1. Commas should not separate two parts of a compound construction. While you will use a comma between two independent clauses separated with a coordinating conjunction, you will not use a comma when you are listing paired elements.

Example: I like to walk, and run.

This comma is incorrect because “run” is not a complete sentence. Instead, you are pairing the elements “walk” and “run.”

Corrected: I like to walk and run.

2. Commas should not separate the subject from the verb of a sentence. Complex subjects containing source material can sometimes seem to need a comma before the action of the sentence, so you may find it helpful to shorten the subject in your head to see if you would still place a comma after it.

Example 1: The history of the No Child Left Behind Act, helps me to understand the implementation.

This comma is incorrect because it separates the subject (the history) from the action (helps) of the sentence. You could simplify the sentence in this way:

The history . . .  helps me to understand the implementation.

Because you wouldn’t add a comma between “history” and “helps” in the above sentence, you wouldn’t add it in the prior sentence.

Corrected: The history of the No Child Left Behind Act helps me to understand the implementation.

Example 2: Doe (2016), found a correlation between teacher efficacy and training in writing instruction.

This comma is incorrect because it separates the subject (Doe) from the action (found). The addition of the parenthetical citation can be confusing, but the grammar rule still applies.

Corrected: Doe (2016) found a correlation between teacher efficacy and training in writing instruction.

3. A comma should not be used after although. It can be tempting to add a comma after although because the word seems to be a transition word. However, although is instead a subordinating conjunction that means “in spite of the fact that.” Although is connected to the phrase following it, so use of although doesn’t require a comma. It can be helpful to note that you will use however if you mean to say “in contrast” and although if you mean to say “in spite of the fact that.”

Example 1: Although, there are many reasons to use technology, some reasons are more important than others.

The first comma is incorrect because the writer means to say “in spite of the fact that.”

Corrected: Although there are many reasons to use technology, some reasons are more important than others.

Example 2: Although, Doe (2016) did acknowledge technology’s overall importance in teaching.

The comma and use of although are incorrect because the writer means to say “in contrast” here.

Corrected: However, Doe (2016) did acknowledge technology’s overall importance in teaching.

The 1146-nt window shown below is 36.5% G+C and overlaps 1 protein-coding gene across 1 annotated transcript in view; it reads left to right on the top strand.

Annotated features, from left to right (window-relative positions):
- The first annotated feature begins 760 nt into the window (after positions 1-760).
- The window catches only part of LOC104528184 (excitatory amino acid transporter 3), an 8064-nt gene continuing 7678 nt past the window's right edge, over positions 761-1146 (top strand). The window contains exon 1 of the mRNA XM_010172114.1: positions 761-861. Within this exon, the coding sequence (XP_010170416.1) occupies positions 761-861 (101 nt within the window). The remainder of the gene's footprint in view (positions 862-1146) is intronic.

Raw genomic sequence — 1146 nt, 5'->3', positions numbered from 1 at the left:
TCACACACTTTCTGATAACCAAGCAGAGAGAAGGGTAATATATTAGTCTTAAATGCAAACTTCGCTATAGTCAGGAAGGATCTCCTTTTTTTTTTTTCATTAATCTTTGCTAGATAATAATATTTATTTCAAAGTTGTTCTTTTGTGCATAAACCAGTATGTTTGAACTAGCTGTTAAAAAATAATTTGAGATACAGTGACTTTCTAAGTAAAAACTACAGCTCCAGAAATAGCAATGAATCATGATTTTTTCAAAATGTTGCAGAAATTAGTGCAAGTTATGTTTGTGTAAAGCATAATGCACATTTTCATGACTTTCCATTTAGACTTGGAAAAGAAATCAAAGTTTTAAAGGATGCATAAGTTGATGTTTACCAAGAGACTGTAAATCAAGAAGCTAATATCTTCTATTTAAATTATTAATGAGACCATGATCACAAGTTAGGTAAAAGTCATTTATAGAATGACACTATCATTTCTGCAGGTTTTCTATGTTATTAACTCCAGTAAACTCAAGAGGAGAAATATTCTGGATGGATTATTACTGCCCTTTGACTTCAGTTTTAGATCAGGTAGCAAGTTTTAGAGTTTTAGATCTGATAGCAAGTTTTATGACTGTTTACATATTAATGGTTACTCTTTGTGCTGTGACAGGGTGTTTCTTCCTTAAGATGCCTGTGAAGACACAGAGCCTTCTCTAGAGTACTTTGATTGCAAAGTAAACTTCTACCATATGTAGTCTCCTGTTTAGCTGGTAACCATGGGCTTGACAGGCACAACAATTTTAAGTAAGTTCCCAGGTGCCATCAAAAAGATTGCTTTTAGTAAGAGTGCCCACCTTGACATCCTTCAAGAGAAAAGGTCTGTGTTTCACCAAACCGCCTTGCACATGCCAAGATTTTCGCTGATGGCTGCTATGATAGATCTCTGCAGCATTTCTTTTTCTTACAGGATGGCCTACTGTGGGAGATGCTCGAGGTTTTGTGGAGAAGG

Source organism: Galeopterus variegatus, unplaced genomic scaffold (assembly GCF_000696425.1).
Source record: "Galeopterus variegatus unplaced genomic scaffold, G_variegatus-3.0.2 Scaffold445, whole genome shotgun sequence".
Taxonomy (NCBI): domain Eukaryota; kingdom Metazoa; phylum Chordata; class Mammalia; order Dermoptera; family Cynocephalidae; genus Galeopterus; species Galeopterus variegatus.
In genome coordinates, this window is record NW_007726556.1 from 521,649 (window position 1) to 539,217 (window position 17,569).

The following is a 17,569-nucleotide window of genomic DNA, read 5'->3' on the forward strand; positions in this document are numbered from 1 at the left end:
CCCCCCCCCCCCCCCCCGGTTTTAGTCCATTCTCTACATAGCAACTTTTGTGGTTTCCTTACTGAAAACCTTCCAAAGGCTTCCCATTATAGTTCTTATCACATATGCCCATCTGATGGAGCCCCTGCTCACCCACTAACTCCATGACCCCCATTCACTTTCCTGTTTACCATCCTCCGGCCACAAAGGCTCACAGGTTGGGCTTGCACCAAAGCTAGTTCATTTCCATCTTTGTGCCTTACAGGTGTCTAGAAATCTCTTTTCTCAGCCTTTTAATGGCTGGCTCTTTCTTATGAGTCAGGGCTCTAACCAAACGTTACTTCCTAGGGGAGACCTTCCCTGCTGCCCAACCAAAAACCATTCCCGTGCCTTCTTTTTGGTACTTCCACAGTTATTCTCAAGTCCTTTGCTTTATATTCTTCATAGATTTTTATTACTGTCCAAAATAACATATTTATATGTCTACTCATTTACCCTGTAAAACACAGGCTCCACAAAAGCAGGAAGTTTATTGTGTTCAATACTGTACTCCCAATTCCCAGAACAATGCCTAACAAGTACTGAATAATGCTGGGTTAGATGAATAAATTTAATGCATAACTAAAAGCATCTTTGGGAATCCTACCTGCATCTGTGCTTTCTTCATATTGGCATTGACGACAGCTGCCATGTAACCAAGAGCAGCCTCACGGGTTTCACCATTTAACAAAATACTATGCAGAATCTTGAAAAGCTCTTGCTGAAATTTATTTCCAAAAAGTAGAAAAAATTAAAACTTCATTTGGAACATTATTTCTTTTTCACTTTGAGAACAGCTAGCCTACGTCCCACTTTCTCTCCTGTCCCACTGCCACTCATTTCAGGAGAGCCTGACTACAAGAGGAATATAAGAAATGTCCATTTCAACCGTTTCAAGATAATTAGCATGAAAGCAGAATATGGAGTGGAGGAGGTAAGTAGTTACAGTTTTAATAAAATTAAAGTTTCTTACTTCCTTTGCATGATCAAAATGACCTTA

In sum, it is as important to know where commas don’t belong as where they do belong! The above list is not exhaustive, but it includes some of the most common unnecessary commas that I see in my work with students at the Walden University Writing Center. Learning the above rules can encourage you to feel confident as you revise your papers for comma usage and can help you put away the comma salt shaker for good. If you’re hungry for more information about using commas, I recommend testing your knowledge with one of our quizzes and letting us know in the comments how you approach adding commas to your writing! 


Katherine McKinney author image

Katherine McKinney is a writing instructor in the Walden University Writing Center. She received an M.A. in English from Valdosta State University in Valdosta, Georgia, and is currently pursuing a Ph.D. in Education at Walden. Katherine's goal as an instructor is to show students that the best writing results from practice, and she aims to provide feedback and resources that will guide students through the invention, composition, and revision process.

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WriteCast Episode 46: Inclusive Language: Gender-Neutral Pronouns and Identity-First Language

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In today's episode of WriteCast, we're testing the social change capabilities of language itself. Staff in the Walden University Writing Center support the research of Walden's scholar-practitioners in the areas of social change, and we also seek to support positive social change in how we think about and practice language. With that in mind, Max and Claire are joined by two very special guests in today's episode. 

Director of the Writing Center, Brian Timmerman and Associate Director of the Writing Center, Amber Cook chat about two new language policies enacted by the Writing Center. These special guests discuss the new Gender-Neutral Pronouns policy and the Identity-First Language policy that Walden students, faculty, and staff will be interested to note. 

You can find this episode by visiting the WriteCast show page on our website, or by searching for WriteCast in your favorite podcast app. Visit the Writing Center's WriteCast page for our episode archive and transcripts. 

Keep Writing. Keep Inspiring.